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The Experience Economy and Advanced Value Creating Ideas

Jun 2nd 2011
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What is next for organizations that already provide unsurpassed customer service?

What do companies such as Disney, Ritz-Carlton, FedEx, Zappos, Nordstrom, among others, see as they peer into the future and strive to offer a value proposition to their customers that prevents them from falling into the so-called "commodity trap," while still allowing them to maintain their leadership role as price makers, not takers?

One compelling hypothesis comes from Joseph B. Pine II and James H. Gilmore, in their book The Experience Economy, wherein they put forth a futuristic value curve for businesses, with the following echelon of customer value:

  • If you charge for stuff, then you are in the commodity business.
  • If you charge for tangible things, then you are in the goods business.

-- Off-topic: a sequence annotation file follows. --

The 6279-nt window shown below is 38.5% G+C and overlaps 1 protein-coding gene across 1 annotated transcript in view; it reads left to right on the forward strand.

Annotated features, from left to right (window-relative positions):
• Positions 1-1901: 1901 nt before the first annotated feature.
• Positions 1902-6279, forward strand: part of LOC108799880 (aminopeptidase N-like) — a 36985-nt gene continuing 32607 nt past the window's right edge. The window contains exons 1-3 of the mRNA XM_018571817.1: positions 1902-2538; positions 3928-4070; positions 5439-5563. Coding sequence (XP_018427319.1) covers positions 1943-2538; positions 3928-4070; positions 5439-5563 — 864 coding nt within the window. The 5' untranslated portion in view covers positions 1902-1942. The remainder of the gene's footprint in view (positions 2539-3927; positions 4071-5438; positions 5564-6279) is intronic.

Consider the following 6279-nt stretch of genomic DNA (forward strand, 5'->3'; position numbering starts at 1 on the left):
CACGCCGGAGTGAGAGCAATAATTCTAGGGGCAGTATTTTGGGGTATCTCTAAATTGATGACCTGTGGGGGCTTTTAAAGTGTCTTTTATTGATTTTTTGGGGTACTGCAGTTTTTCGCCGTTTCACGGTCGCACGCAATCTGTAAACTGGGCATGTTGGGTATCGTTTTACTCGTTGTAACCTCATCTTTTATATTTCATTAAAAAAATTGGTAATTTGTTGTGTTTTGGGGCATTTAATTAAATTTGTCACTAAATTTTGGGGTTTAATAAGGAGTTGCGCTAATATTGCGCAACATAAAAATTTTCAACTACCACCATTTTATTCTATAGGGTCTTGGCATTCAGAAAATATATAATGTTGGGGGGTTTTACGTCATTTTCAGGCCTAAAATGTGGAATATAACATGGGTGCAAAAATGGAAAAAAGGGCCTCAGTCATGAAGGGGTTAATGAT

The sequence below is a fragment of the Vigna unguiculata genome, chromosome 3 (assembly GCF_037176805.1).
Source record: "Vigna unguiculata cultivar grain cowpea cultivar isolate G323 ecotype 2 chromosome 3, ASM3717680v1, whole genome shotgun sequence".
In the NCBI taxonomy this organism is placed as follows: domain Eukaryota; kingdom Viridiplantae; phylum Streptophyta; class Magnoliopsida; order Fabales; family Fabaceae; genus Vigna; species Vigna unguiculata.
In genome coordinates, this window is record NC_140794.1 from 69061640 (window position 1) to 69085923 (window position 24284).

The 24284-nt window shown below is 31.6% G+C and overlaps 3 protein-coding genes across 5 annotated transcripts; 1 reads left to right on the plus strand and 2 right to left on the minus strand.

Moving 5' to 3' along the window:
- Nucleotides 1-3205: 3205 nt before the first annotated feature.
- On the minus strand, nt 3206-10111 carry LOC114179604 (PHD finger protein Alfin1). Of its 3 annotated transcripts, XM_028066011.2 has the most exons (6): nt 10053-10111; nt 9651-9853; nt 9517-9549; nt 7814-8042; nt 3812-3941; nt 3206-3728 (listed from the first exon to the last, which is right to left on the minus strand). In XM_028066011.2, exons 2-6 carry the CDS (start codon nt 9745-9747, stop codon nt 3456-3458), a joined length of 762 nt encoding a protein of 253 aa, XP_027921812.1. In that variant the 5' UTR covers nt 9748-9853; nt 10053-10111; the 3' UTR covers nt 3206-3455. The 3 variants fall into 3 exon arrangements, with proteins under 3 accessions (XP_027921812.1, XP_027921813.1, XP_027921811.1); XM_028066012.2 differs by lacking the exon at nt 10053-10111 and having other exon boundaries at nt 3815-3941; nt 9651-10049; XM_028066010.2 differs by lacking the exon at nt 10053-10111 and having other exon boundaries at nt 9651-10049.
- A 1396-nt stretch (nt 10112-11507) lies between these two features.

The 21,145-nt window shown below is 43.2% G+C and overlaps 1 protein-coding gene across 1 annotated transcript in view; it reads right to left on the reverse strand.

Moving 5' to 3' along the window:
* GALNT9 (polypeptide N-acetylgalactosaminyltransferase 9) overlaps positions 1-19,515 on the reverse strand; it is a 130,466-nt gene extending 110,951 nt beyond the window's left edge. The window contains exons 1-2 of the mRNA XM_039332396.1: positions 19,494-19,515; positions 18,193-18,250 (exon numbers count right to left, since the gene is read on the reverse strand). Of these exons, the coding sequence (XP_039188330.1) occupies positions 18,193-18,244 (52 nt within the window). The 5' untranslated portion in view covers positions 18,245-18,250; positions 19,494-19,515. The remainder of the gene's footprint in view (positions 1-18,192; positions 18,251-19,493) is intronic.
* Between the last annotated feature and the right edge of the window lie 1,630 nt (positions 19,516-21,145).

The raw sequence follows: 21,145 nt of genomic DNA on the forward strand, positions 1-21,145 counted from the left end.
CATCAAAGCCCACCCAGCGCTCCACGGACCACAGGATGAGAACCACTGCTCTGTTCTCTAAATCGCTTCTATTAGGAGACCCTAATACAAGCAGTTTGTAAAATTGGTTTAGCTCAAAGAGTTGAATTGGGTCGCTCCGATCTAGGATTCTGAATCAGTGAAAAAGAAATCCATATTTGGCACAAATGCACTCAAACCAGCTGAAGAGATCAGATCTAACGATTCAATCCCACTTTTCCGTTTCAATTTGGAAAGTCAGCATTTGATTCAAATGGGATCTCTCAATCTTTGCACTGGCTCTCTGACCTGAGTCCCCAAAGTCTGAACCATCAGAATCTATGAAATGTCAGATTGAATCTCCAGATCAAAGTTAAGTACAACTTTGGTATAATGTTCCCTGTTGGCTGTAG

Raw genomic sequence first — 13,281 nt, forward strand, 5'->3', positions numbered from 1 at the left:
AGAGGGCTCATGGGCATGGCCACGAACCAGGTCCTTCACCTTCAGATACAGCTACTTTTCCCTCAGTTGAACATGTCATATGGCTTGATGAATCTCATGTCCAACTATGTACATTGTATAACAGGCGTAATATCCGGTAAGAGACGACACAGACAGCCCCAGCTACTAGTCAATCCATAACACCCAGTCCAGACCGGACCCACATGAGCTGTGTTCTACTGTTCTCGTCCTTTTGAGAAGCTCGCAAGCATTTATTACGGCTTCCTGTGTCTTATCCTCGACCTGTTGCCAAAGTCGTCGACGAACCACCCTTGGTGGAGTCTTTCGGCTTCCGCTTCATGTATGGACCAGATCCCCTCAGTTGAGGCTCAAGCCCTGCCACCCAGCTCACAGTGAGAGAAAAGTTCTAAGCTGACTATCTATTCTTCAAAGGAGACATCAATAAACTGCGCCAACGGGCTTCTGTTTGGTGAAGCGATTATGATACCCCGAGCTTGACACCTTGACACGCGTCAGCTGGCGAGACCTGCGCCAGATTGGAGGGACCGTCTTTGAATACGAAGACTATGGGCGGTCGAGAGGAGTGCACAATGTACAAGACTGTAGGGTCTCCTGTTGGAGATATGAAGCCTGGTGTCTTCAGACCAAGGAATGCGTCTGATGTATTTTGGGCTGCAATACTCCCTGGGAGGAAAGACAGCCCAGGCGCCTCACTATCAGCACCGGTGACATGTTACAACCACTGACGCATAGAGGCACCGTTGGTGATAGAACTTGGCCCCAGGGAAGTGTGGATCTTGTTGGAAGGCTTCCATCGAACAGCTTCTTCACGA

• If you charge for the activities you execute, then you are in the service business.
  • If you charge for the time customers spend with you, then you are in the experience business.
  • If you charge for the demonstrated outcome the customer achieves, then and only then are you in the transformation business (page 194).

Professional Knowledge Firms are at top of the curve

We believe PKFs are already poised at the top of value curve, since they do offer their customers transformations, even though they may not think of themselves as doing so. To prove this, let us see how Pine and Gilmore define a transformation:

While commodities are fungible, goods tangible, services intangible, and experiences memorable, transformations are effectual.

All other economic offerings have no lasting consequence beyond their consumption. Even the memories of an experience fade over time. But  buyers of transformations seek to be guided toward some specific aim or  purpose, and transformations must elicit that intended effect.